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Managing Hypercholesterolemia With Statins and the Role of Pharmacogenomics

Overview of pharmacological management of hypercholesterolaemia with statins, and the role of pharmacogenomics in predicting adverse effects.

Familiar Hypercholesterolemia is associated with impaired Low-density lipoprotein cholesterol (LDL-C) clearance and increased ApolipoproteinB production in the liver and secretion into the circulation both leading to atherosclerosis.

Three main mutations account for 93% of UK FH patients:

The LDL receptor protein is encoded by the LDLR gene on chromosome 1. Normal functioning LDL is the major cholesterol-carrying lipoprotein of plasma, and transports it into cells by endocytosis using the LDL receptor. LDL receptor is involved in the regulation of cholesterol homeostasis by receptor-mediated endocytosis of lipoprotein particles and thus when abnormal leads to increased circulating LDL.

There are more than 1200 different LDLR gene mutations, accounting for the majority of FH presentations.

Apolipoprotein B (Apo B) is a major protein component of low-density lipoprotein (LDL) comprising >90% of the LDL proteins. Increased plasma concentration of Apo B-containing lipoproteins is associated with an increased risk of developing atherosclerotic disease. Apolipoprotein B is encoded by the APOB gene.

Proprotein Convertase Subtilisin/ Kexin type 9 (PCSK9) functions by binding to hepatic low-density lipoprotein (LDL) receptors and promoting their lysosomal degradation, PCSK9 reduces LDL uptake, leading to an increase in LDL cholesterol concentrations.

APOB and PCSK9 gene mutations account for 5% and 1% of FH cases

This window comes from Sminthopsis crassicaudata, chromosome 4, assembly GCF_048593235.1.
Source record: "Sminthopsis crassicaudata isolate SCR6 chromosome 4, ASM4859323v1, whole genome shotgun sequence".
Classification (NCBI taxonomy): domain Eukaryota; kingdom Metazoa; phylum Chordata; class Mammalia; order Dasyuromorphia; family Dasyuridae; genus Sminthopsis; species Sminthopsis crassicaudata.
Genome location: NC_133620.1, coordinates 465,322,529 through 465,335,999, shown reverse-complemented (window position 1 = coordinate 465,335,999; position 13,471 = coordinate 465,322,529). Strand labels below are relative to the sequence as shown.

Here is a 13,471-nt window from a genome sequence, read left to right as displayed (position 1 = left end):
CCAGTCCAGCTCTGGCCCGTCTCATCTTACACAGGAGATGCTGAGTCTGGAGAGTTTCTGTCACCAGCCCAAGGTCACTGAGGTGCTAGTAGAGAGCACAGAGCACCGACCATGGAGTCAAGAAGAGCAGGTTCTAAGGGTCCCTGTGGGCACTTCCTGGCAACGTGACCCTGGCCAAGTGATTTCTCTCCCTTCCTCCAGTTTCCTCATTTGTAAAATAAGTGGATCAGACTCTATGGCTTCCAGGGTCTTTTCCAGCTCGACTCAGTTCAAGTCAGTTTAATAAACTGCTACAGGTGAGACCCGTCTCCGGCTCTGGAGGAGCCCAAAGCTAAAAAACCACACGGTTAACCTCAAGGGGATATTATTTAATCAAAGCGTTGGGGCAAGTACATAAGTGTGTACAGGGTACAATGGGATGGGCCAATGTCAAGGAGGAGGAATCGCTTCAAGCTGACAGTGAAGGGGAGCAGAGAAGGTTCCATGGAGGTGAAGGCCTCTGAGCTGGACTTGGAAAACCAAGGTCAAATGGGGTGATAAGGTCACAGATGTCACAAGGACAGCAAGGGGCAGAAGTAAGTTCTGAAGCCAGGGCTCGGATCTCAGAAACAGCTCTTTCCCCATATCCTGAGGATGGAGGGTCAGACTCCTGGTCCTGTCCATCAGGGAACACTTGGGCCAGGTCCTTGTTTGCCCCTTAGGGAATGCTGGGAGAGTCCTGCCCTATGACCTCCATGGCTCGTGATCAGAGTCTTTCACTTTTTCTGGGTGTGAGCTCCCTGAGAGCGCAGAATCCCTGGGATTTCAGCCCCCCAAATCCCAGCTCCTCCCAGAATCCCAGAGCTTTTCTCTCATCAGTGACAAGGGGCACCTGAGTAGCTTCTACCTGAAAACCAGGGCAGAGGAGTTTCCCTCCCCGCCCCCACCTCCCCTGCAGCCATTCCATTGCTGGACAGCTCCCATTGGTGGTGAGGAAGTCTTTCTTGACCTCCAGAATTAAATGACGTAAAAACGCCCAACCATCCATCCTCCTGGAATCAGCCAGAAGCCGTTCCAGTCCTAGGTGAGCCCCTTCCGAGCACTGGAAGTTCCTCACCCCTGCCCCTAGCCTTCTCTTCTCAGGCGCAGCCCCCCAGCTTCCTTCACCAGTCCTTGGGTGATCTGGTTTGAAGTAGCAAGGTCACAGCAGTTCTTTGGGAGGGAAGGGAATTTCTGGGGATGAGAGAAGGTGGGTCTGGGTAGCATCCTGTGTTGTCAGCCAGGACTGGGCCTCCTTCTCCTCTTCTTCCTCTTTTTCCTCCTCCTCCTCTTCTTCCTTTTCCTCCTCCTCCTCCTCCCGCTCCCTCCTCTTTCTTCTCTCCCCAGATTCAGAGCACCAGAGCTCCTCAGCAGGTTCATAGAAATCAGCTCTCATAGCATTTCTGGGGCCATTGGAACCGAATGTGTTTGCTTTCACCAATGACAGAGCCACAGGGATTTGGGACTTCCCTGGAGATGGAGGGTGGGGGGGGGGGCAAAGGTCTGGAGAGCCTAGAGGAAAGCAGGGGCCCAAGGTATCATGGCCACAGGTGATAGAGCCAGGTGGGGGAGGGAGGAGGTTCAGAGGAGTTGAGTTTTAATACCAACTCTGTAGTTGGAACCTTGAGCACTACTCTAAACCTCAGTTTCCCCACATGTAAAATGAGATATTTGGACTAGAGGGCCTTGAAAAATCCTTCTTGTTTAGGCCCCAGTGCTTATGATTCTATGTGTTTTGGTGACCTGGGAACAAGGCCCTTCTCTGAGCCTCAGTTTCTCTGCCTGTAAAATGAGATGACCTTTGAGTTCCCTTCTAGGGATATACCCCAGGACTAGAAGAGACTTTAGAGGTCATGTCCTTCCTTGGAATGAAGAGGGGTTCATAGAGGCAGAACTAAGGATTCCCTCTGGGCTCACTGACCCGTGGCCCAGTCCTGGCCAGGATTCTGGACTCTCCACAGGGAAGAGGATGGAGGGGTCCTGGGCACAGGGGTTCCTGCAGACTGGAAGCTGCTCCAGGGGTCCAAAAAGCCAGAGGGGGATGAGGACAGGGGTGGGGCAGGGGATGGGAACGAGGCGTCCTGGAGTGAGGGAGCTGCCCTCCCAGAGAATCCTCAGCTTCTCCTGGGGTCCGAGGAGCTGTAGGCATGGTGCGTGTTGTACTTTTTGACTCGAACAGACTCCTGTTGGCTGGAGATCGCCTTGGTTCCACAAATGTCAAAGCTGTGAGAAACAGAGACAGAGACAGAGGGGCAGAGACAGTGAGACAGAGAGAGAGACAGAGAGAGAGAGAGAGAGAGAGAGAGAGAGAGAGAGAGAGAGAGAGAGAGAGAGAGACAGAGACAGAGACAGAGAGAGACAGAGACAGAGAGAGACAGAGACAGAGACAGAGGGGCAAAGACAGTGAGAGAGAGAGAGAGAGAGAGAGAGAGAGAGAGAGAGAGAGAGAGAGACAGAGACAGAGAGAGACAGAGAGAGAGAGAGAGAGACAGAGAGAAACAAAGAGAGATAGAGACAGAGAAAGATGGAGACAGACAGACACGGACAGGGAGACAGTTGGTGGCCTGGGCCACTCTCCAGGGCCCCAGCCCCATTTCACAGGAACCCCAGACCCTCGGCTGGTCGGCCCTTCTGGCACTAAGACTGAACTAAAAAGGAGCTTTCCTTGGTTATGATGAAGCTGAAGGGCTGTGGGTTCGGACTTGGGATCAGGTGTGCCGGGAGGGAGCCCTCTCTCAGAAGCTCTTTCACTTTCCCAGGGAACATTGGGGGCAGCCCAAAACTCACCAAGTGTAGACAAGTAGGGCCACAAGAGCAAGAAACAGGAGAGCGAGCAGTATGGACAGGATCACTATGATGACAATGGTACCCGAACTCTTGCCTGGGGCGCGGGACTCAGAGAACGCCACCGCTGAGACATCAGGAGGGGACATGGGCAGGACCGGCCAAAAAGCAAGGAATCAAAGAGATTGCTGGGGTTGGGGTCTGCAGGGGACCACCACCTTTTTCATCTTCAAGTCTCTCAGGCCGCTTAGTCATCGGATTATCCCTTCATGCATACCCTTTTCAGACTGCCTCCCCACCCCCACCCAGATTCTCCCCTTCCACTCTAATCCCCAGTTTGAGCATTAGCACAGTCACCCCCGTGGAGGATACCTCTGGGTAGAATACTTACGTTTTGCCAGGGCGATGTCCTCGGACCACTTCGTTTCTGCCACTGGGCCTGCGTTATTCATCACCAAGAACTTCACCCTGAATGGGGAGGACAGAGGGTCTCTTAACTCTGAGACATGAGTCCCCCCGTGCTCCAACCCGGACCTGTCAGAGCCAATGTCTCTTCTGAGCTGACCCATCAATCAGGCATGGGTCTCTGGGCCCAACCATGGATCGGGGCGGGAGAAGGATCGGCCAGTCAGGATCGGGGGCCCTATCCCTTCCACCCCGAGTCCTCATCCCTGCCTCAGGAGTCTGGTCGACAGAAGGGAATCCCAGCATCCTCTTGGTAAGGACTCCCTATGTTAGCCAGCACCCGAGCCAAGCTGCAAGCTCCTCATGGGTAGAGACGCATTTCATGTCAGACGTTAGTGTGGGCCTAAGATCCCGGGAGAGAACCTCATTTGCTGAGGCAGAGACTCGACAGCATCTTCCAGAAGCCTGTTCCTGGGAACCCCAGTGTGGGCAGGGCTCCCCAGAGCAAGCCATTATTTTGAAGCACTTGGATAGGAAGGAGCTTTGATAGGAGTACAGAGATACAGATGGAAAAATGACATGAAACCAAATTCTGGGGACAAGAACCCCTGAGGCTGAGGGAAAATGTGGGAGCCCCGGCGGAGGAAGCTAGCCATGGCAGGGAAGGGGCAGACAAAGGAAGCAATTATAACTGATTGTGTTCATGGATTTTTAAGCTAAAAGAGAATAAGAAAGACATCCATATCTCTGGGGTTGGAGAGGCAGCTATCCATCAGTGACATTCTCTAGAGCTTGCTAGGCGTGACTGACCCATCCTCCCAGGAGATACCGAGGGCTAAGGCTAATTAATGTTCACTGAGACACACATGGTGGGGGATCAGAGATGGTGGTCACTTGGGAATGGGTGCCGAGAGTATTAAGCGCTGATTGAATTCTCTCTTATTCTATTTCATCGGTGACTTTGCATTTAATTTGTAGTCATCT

Recently it has been reported that a single mutation in the APOE gene, the deletion of amino acid Leucine at position 167, designated p.(Leu167del), will also result in the FH phenotype. Preliminary data suggest this variant may explain around 2% of UK FH patients where a mutation can be found, so as common as the PCSK9 mutation. This research is reported in the article by Cenarro et al in the ‘See Also’ section.

Polygenic origins, i.e not due to single known genes, account for the majority of hypercholesterolaemia.

Hepatic Synthesis of Cholesterol and Action of Statins and Atherosclerosis.

Statins inhibit 3-hydroxy-3-methyl-glutaryl-coenzyme A reductase (HMGCR) in hepatocytes. HMGCR is the rate-limiting enzyme of the hepatic cholesterol synthetic pathway and converts 3-hydroxy-3-methylglutaryl-coenzyme A (HMG-CoA) to melvalonic acid–-a precursor in the de novo cholesterol biosynthetic pathway. Statins through their reductive effect in the hepatic synthesis of cholesterol lower the risk of IHD.

The review by Wang et al in the ‘See also’ section gives more detail about the the underlying biology and pharmacology.

  • The pathological effect of FH is premature atherosclerotic cardiovascular disease
  • Statins through their reductive effect in the hepatic synthesis of cholesterol lower the risk of IHD (difference in survival rates with and without stain treatment).

Pharmacogenomics is the study of how a patient’s genome can influence how they respond to medications. Pharmacogenomic variants may affect the effectiveness of a prescribed medication, or the likelihood of a patient developing an adverse drug reaction (ADR). In the UK national working groups are working towards implementation of Pharmacogenomic testing through the Genomic Test Directory. Over time pharmacogenomics information will help predict for statin adverse effects.

The HEE Genomics Education Programme blog What is Pharmacogenomics? explains more.

Statin treatment may cause problems such as statin myopathy. For example a loss-of-function variant in the SLCO1B1 gene. The SLCO1B1 gene encodes for the hepatic statin transport enzyme and hence variations or polymorphisms in this gene can affect how statins are taken up in the liver to carry out their function which could result in a reduction of statins transported into hepatocytes.

The Clinical Pharmacogenetics Implementation Consortium (CPIC) is an international consortium of volunteers facilitating use of pharmacogenetic tests for patient care. The CPIC guidelines for simvastatin highlight a single coding single-nucleotide polymorphism, rs4149056T>C, in SLCO1B1 which increases systemic exposure to simvastatin and the risk of muscle toxicity.

For more detail, see the Ramsey et al review linked in the ‘See also’ section.

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Genomic Scenarios in Primary Care

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